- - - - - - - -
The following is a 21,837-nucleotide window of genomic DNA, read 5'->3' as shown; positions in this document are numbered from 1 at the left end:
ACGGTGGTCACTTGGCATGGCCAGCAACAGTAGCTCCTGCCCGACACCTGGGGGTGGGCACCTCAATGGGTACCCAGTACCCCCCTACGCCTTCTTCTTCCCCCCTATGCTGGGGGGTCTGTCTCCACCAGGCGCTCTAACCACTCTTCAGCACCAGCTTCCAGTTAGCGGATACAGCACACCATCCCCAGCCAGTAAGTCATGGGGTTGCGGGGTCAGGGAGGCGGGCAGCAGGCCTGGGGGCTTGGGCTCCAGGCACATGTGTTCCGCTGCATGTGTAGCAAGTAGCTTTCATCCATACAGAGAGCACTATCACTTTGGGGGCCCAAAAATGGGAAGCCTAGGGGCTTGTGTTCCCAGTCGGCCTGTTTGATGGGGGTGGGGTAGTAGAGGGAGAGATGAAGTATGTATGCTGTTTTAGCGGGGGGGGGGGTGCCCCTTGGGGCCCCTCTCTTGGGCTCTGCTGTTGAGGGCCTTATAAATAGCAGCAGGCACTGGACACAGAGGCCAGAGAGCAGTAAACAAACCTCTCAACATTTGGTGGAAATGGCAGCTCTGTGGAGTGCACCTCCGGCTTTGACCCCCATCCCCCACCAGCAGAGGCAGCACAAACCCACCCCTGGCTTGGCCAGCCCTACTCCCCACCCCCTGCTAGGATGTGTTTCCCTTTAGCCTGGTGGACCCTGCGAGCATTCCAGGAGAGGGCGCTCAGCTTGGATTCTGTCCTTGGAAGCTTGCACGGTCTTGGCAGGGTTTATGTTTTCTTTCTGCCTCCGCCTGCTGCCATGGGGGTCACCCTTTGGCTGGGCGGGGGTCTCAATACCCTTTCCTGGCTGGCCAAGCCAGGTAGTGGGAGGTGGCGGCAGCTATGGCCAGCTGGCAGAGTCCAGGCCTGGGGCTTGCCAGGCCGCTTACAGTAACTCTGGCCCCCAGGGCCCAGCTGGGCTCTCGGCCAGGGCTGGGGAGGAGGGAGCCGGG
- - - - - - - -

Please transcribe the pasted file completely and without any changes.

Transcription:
The following is a 21,837-nucleotide window of genomic DNA, read 5'->3' as shown; positions in this document are numbered from 1 at the left end:
ACGGTGGTCACTTGGCATGGCCAGCAACAGTAGCTCCTGCCCGACACCTGGGGGTGGGCACCTCAATGGGTACCCAGTACCCCCCTACGCCTTCTTCTTCCCCCCTATGCTGGGGGGTCTGTCTCCACCAGGCGCTCTAACCACTCTTCAGCACCAGCTTCCAGTTAGCGGATACAGCACACCATCCCCAGCCAGTAAGTCATGGGGTTGCGGGGTCAGGGAGGCGGGCAGCAGGCCTGGGGGCTTGGGCTCCAGGCACATGTGTTCCGCTGCATGTGTAGCAAGTAGCTTTCATCCATACAGAGAGCACTATCACTTTGGGGGCCCAAAAATGGGAAGCCTAGGGGCTTGTGTTCCCAGTCGGCCTGTTTGATGGGGGTGGGGTAGTAGAGGGAGAGATGAAGTATGTATGCTGTTTTAGCGGGGGGGGGGGTGCCCCTTGGGGCCCCTCTCTTGGGCTCTGCTGTTGAGGGCCTTATAAATAGCAGCAGGCACTGGACACAGAGGCCAGAGAGCAGTAAACAAACCTCTCAACATTTGGTGGAAATGGCAGCTCTGTGGAGTGCACCTCCGGCTTTGACCCCCATCCCCCACCAGCAGAGGCAGCACAAACCCACCCCTGGCTTGGCCAGCCCTACTCCCCACCCCCTGCTAGGATGTGTTTCCCTTTAGCCTGGTGGACCCTGCGAGCATTCCAGGAGAGGGCGCTCAGCTTGGATTCTGTCCTTGGAAGCTTGCACGGTCTTGGCAGGGTTTATGTTTTCTTTCTGCCTCCGCCTGCTGCCATGGGGGTCACCCTTTGGCTGGGCGGGGGTCTCAATACCCTTTCCTGGCTGGCCAAGCCAGGTAGTGGGAGGTGGCGGCAGCTATGGCCAGCTGGCAGAGTCCAGGCCTGGGGCTTGCCAGGCCGCTTACAGTAACTCTGGCCCCCAGGGCCCAGCTGGGCTCTCGGCCAGGGCTGGGGAGGAGGGAGCCGGG